Prostitution in the Islamic Republic of Iran Open-minded, loving... and desperate
On 30 January 1979, some two weeks before Ayatollah Ruhollah Khomeini came to power, yet with the revolution in Iran well underway, Muslim fanatics marched into Shahr-e No, Tehran's red-light district. Initially the angry mob was stopped by the Shah's soldiers. But, as the Iranian daily Ettelaat reported the following day: "Some managed to make their way into the district despite the efforts of the security forces. They set fire to shops and houses. As a result, some people were killed and many injured". The newspaper added that "at the same time, some of the protesters stood up to the mob, saying the prostitutes were victims who needed protection".
Twenty-four hours after the attack, the liberal Ayatollah Taleghani declared the assault on Shahr-e No an "act of injustice": the women there were "victims of the corrupt dictatorship, which was dependent on foreign powers". In future, they should be able to feel safe, Taleghani said. "They should finally be given the human dignity they deserve." Suspecting government stooges behind the storming of the red-light district, the ayatollah asked, "What we have to find out is why did they animate our unsuspecting Muslim brothers to storm the district?"
In addition to 2,400 women and their children, some 9,000 men are said to have lived in the neighbourhood at the time, working either in the shops and cafes, or as private security guards for the house madams, as Aligholi Foadzi, commander of the revolutionary committee responsible, reported a few months after the revolution.
Sexuality and Islam
According to Islam, monogamy is a sacred duty for Muslim women. A male Sunni is allowed to marry four women, while Shia men – Iran's Muslims are majority Shia – are also allowed to marry countless other women in so-called temporary marriages. When entering into a temporary marriage, the partners involved determine its duration in advance, which may range from a few minutes to 99 years, agreeing on a fixed sum of money to which the wife is entitled. Unlike in a regular marriage, she is not entitled to any further support.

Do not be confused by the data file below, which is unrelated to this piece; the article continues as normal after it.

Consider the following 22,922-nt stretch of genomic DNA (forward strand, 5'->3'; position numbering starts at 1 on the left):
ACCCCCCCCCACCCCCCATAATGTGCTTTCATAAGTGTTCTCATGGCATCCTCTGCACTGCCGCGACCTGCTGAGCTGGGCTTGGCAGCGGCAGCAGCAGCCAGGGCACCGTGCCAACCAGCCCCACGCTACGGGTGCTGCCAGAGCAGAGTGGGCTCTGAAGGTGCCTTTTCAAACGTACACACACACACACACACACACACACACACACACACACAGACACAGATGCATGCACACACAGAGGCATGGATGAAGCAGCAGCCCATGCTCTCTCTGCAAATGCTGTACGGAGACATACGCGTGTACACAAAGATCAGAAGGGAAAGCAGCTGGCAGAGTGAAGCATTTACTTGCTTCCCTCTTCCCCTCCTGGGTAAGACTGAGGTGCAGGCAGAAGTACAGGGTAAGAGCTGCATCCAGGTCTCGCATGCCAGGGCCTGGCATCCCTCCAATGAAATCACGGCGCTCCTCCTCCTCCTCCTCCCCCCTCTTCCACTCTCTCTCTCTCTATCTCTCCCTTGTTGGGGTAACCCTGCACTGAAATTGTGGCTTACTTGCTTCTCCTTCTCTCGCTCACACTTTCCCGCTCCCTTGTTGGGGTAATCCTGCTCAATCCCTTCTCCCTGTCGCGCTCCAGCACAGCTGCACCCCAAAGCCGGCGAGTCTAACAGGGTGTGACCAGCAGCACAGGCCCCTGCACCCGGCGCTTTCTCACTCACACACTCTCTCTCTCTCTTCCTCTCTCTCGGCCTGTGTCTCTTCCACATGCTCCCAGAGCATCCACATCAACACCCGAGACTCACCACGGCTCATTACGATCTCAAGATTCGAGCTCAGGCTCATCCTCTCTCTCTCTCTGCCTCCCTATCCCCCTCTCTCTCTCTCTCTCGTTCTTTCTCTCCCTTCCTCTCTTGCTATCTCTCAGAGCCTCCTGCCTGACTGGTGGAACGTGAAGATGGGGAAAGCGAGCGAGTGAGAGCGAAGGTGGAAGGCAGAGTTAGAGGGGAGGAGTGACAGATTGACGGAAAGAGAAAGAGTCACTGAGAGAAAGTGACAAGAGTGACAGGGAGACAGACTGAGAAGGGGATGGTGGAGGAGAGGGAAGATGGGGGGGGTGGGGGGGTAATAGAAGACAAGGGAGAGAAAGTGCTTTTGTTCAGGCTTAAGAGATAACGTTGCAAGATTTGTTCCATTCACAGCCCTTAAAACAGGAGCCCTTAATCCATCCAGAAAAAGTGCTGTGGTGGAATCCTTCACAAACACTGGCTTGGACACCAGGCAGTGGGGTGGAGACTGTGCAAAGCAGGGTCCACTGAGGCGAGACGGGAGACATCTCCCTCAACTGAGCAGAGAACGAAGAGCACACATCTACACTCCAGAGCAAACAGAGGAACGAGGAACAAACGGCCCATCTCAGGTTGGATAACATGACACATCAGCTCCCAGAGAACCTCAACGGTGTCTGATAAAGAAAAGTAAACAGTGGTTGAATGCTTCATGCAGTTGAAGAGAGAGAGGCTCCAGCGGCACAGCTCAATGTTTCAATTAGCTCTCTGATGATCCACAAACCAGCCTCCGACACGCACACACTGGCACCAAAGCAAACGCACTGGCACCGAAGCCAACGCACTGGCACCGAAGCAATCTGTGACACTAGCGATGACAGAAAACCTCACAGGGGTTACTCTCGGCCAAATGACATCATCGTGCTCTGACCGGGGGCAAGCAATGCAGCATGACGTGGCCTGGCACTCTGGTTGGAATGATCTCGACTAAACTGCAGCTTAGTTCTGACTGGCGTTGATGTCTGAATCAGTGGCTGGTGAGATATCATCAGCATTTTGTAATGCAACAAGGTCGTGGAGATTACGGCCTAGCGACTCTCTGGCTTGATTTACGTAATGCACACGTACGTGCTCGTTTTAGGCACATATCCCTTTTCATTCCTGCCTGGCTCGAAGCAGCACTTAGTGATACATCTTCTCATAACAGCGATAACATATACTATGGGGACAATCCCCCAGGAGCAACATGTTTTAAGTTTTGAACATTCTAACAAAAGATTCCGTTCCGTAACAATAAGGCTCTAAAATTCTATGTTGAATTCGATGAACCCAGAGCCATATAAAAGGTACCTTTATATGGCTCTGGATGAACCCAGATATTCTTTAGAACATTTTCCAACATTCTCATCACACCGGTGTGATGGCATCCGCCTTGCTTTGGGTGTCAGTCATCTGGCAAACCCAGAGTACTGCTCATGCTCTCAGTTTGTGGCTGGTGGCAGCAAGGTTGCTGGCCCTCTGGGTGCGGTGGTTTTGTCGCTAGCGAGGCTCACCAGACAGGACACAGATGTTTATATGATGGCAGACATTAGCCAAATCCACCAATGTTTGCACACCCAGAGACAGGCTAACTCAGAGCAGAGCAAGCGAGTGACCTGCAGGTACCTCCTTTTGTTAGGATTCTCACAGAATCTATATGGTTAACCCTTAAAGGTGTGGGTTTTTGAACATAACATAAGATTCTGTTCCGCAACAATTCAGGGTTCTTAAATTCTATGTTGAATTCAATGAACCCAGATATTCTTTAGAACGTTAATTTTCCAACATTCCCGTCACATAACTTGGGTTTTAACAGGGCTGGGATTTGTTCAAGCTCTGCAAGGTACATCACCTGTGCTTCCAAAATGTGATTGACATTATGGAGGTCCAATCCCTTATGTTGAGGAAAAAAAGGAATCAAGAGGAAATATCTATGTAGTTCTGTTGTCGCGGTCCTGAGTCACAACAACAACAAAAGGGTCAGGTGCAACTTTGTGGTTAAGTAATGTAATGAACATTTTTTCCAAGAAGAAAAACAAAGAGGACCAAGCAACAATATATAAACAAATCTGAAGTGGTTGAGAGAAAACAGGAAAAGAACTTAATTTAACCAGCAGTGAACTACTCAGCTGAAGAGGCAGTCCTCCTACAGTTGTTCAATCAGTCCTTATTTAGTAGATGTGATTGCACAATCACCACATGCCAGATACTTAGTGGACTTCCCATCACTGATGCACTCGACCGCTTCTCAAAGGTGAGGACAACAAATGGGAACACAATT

For young and modern people in Iran, especially for women, this sounds ideal. They can live with their lovers without being harassed by moral guardians and can separate from their partners without their consent if they wish. They can love and be loved without becoming second-class citizens as a result of legislation that discriminates against them.
For traditionalists, on the other hand, temporary marriage means that a well-off man, even if married, can use the services of one or more women who earn their living through sex work. The latter receive a one-off payment for their services. The reasons for women becoming involved are many and various. Usually they belong to the underprivileged classes and act out of necessity – whether that's buying school books for their children or to being able to live a carefree life for a few months.
Prostitution in Iran today
There are no official statistics on the number of sex workers in Iran. The Persian-language online portal Eghtesaad24 estimated in April 2021 that there were "several million" Iranian women engaged in this profession: on the streets, through online advertisements, or via agencies. Two years ago, the news site Rouydad24 put the number of "placement centres" in Tehran at 8,000. According to the site, the average age of women has dropped from 20 years to "18 to 12 years" in the past eight years. Owing to the miserable economic situation in Iran, Eghtesaad24 reports that married women are also offering sexual services more frequently – with their husbands' consent, as a means of supporting the family.